7. Big ouch, indeed, all that tangled confusion. Hardest thing ever–yes, it must be.

    Praying, and sending you a hug from over here.

  8. Thanks, Sheila. I feel it. Truly, I do.

  9. You’re welcome.

    Yesterday would have been my mom’s 76th birthday . . . I did a lot of hugging yesterday.

  10. Sylvia R @ sylvrpen.com says:

    Such a poignant post, I relate in so many ways. How sad that our hurting at the afflictions of our loved ones is apt to emerge as impatience and shortness toward *them*! That’s the grievous nature of our fallen flesh, but then there’s Jesus.

    This is the thing about Him that stuns me most with amazement: the incredible extent of His low-bending, to mingle gracious with the dirty, and mess in the dirt to heal us who are so miniscule in His creation. Such depths of love, such far-reaching efforts of grace are beyond my mental grasping — but there for my soul to take hold of, in the faith He also gives.

    Looks like you’re bending low with Him, that it was good for you to walk in circles in a driveway. God bless you. Prayer for you in this difficult time.

  11. Hugs right back at you. Birthdays are tough.

  12. Thank you, Sylvia, for these lovely words and for stopping by to leave them for me.

  13. Hi Diana, such a beautiful post. I’m dealing with a few of those issues with my aging parents and inlaws, and I want to be a picture of love and service, not irritability and frustration. Thank you for the reminder to bend low. What a gracious Savior we serve!

    Linking up from SDG,
    Susan

  14. Thank you, Susan, for your kind words. This is tough stuff and sometimes the frustration bleeds through. But in reality, I don’t think we’re truly angry/frustrated with our dear elderly – I think we are both angry and frightened by what is happening to them. And terrified that it will happen to us. So that takes trust, prayer, confidence that our Savior, who bends low to heal us, will hold us tll the end – even when we have no mind left. Even then.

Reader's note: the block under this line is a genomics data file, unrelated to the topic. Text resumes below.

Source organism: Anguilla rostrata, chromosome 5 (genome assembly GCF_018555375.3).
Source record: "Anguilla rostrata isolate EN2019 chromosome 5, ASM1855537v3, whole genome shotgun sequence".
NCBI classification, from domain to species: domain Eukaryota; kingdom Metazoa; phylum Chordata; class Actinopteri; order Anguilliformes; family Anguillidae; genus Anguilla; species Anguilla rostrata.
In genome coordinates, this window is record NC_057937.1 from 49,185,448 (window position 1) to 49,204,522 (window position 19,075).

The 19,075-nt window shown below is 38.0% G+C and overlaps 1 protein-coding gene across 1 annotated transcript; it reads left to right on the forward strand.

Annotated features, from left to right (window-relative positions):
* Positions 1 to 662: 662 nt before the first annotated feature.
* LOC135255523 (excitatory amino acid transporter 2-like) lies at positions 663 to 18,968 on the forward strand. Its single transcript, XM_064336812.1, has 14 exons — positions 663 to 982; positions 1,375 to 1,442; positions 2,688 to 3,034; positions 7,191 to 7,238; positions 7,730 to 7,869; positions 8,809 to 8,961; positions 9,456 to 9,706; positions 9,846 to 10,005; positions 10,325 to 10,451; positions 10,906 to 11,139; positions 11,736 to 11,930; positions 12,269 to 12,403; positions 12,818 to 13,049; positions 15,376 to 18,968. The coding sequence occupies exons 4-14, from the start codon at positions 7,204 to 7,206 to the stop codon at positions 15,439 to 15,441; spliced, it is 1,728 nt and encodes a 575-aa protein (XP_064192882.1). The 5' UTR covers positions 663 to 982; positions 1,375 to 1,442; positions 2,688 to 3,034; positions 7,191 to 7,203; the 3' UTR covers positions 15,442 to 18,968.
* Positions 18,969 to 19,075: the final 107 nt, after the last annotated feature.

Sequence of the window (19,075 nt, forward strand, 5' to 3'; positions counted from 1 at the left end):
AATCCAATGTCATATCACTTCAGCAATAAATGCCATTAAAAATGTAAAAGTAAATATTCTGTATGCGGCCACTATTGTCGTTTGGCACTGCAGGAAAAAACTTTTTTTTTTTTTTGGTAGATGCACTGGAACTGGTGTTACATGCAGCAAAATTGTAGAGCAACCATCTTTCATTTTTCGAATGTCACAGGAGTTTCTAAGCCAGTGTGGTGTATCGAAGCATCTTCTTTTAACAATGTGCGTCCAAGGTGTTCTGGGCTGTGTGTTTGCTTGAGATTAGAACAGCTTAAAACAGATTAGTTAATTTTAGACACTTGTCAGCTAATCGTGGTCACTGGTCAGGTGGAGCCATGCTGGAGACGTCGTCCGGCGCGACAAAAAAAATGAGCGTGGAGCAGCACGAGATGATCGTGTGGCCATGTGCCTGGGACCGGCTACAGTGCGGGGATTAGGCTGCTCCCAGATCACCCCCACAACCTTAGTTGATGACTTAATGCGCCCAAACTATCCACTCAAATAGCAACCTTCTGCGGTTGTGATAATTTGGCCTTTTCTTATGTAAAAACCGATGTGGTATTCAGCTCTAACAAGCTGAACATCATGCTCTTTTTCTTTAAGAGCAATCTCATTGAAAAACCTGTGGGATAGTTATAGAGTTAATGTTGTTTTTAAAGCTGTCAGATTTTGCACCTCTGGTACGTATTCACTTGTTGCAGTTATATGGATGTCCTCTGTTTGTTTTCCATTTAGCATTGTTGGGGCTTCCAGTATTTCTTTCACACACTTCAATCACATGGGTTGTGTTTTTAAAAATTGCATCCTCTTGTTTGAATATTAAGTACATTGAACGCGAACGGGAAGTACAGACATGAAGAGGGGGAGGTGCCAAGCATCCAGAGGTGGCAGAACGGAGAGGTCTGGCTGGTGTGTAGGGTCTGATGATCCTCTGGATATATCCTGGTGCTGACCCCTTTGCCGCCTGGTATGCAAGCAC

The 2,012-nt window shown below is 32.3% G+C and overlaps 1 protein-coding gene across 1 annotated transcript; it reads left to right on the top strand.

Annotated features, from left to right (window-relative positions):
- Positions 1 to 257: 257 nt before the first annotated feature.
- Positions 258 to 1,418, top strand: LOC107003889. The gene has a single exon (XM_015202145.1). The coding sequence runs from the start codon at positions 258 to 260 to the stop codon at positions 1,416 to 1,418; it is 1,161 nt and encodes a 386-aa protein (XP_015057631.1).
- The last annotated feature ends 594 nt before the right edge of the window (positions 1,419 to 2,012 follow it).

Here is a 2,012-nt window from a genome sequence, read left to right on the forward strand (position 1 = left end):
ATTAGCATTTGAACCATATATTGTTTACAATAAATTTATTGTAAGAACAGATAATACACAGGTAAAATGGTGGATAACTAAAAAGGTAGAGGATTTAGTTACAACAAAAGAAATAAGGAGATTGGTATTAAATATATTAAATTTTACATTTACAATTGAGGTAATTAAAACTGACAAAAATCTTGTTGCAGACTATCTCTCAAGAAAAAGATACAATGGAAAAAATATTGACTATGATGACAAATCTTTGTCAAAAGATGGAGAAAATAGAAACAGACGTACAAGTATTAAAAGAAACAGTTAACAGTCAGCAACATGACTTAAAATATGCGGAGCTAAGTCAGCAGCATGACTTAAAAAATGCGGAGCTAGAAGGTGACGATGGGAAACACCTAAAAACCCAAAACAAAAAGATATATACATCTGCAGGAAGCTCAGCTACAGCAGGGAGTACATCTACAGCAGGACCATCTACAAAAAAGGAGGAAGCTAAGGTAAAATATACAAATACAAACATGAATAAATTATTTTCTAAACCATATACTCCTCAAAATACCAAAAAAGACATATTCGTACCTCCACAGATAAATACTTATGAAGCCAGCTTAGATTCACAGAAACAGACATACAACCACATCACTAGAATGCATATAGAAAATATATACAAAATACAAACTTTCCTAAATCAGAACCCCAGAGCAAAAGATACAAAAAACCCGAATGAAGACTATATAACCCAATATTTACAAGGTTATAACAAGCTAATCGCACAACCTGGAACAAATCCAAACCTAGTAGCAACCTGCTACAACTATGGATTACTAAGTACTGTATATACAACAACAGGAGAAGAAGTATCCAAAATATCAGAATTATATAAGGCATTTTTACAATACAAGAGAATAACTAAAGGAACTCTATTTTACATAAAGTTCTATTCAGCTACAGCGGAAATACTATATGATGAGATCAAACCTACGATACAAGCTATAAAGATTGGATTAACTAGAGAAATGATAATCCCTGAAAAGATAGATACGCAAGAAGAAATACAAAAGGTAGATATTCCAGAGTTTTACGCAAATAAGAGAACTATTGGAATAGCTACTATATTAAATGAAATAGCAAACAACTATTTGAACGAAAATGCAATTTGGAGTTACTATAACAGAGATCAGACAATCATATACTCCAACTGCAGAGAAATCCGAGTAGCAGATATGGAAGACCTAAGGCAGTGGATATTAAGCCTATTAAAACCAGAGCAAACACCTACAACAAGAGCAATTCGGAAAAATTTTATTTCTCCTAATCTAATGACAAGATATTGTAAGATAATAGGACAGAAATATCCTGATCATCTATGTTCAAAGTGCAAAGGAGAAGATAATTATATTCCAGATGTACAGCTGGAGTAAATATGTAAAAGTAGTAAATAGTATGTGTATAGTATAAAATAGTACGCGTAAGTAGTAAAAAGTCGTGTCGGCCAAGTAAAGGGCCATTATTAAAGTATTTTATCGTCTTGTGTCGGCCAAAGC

15. This bending Jesus who came low to earth, who bent to wash dirty feet, who bent to love a child, who bent under a cross, still bends to us today. I love your bending heart. And this anger–part of the grieving process in the long losing and the fear of it all–for her, for you. And that picture of her bending over your brother’s spot just makes my heart ache. Loving you, my friend.

  16. Thank you, Sandy. Makes my heart ache, too. And I do recognize that anger as fear-based – for her and for me, too. Hate to think of my kids dealing with me in this shape.

  17. I love the image of our savior bending low. I so long to reflect that image in my own relationships and know how frequently, and completely, I fail to do so. And yet, the word is given….we are forgiven, and strengthened to try again. Thank you for sharing so transparently and allowing your experience to encourage the rest of us. Praying for you. Grace and peace to you.

  18. Thank you so much for coming by, Chrystal – and for leaving such kind words.

  19. Ann Kroeker says:

    So much loss! And then, her bending, His bending…He is one with us down low, and one day we will be one with Him on high.

    Thank you for all of this. You have slipped so much into this post.

  20. Thank you, Ann. I loved your apples today!! We have an apple tree – Granny Smith – and it is a wondrous thing. How I would love to have a Honeycrisp. Maybe someday…

  21. diana trautwein says:

    Thank you for coming by, Chrystal. And thank you for those prayers, too.

  22. Glorious. True. And all too close to home. Thank you, dear friend, for sending me here. So much love to you and your mom. So much love and grace, grace, grace.

    J.

    • Thanks, Jeanne, for coming and reading and leaving such good, kind words. And please double back the blessings to you and your mom. This is just plain hard – and another avenue for grace to work its amazingness. I wait with you for what shall be revealed and for these dear ones’ eventual release to the Glorious Ascended Jesus, who still bends so low for us.